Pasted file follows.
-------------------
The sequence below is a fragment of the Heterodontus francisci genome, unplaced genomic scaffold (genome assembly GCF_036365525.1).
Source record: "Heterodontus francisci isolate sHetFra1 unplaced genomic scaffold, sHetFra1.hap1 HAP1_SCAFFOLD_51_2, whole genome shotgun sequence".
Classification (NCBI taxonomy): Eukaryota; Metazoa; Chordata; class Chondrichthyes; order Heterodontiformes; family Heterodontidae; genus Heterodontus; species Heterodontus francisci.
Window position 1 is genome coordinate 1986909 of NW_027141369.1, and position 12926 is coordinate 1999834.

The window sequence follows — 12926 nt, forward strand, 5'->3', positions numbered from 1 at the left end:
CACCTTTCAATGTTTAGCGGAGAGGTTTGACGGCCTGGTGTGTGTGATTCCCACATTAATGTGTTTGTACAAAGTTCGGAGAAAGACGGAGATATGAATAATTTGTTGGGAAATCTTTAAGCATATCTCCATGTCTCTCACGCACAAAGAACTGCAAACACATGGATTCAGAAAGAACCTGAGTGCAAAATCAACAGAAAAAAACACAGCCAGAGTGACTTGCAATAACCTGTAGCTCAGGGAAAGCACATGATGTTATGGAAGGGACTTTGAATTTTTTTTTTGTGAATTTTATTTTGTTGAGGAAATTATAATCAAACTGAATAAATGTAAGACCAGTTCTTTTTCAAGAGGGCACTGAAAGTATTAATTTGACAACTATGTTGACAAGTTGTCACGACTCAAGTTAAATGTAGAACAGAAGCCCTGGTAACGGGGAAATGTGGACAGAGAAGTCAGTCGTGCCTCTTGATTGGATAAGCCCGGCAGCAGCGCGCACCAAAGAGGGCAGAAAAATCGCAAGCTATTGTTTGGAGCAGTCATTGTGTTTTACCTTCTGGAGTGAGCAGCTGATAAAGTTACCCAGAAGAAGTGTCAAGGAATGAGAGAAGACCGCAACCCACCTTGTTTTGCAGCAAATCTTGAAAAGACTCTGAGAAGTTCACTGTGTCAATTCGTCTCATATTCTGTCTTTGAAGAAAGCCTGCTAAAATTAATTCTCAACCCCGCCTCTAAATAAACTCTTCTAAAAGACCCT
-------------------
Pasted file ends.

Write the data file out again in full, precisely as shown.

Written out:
The sequence below is a fragment of the Heterodontus francisci genome, unplaced genomic scaffold (genome assembly GCF_036365525.1).
Source record: "Heterodontus francisci isolate sHetFra1 unplaced genomic scaffold, sHetFra1.hap1 HAP1_SCAFFOLD_51_2, whole genome shotgun sequence".
Classification (NCBI taxonomy): Eukaryota; Metazoa; Chordata; class Chondrichthyes; order Heterodontiformes; family Heterodontidae; genus Heterodontus; species Heterodontus francisci.
Window position 1 is genome coordinate 1986909 of NW_027141369.1, and position 12926 is coordinate 1999834.

The window sequence follows — 12926 nt, forward strand, 5'->3', positions numbered from 1 at the left end:
CACCTTTCAATGTTTAGCGGAGAGGTTTGACGGCCTGGTGTGTGTGATTCCCACATTAATGTGTTTGTACAAAGTTCGGAGAAAGACGGAGATATGAATAATTTGTTGGGAAATCTTTAAGCATATCTCCATGTCTCTCACGCACAAAGAACTGCAAACACATGGATTCAGAAAGAACCTGAGTGCAAAATCAACAGAAAAAAACACAGCCAGAGTGACTTGCAATAACCTGTAGCTCAGGGAAAGCACATGATGTTATGGAAGGGACTTTGAATTTTTTTTTTGTGAATTTTATTTTGTTGAGGAAATTATAATCAAACTGAATAAATGTAAGACCAGTTCTTTTTCAAGAGGGCACTGAAAGTATTAATTTGACAACTATGTTGACAAGTTGTCACGACTCAAGTTAAATGTAGAACAGAAGCCCTGGTAACGGGGAAATGTGGACAGAGAAGTCAGTCGTGCCTCTTGATTGGATAAGCCCGGCAGCAGCGCGCACCAAAGAGGGCAGAAAAATCGCAAGCTATTGTTTGGAGCAGTCATTGTGTTTTACCTTCTGGAGTGAGCAGCTGATAAAGTTACCCAGAAGAAGTGTCAAGGAATGAGAGAAGACCGCAACCCACCTTGTTTTGCAGCAAATCTTGAAAAGACTCTGAGAAGTTCACTGTGTCAATTCGTCTCATATTCTGTCTTTGAAGAAAGCCTGCTAAAATTAATTCTCAACCCCGCCTCTAAATAAACTCTTCTAAAAGACCCT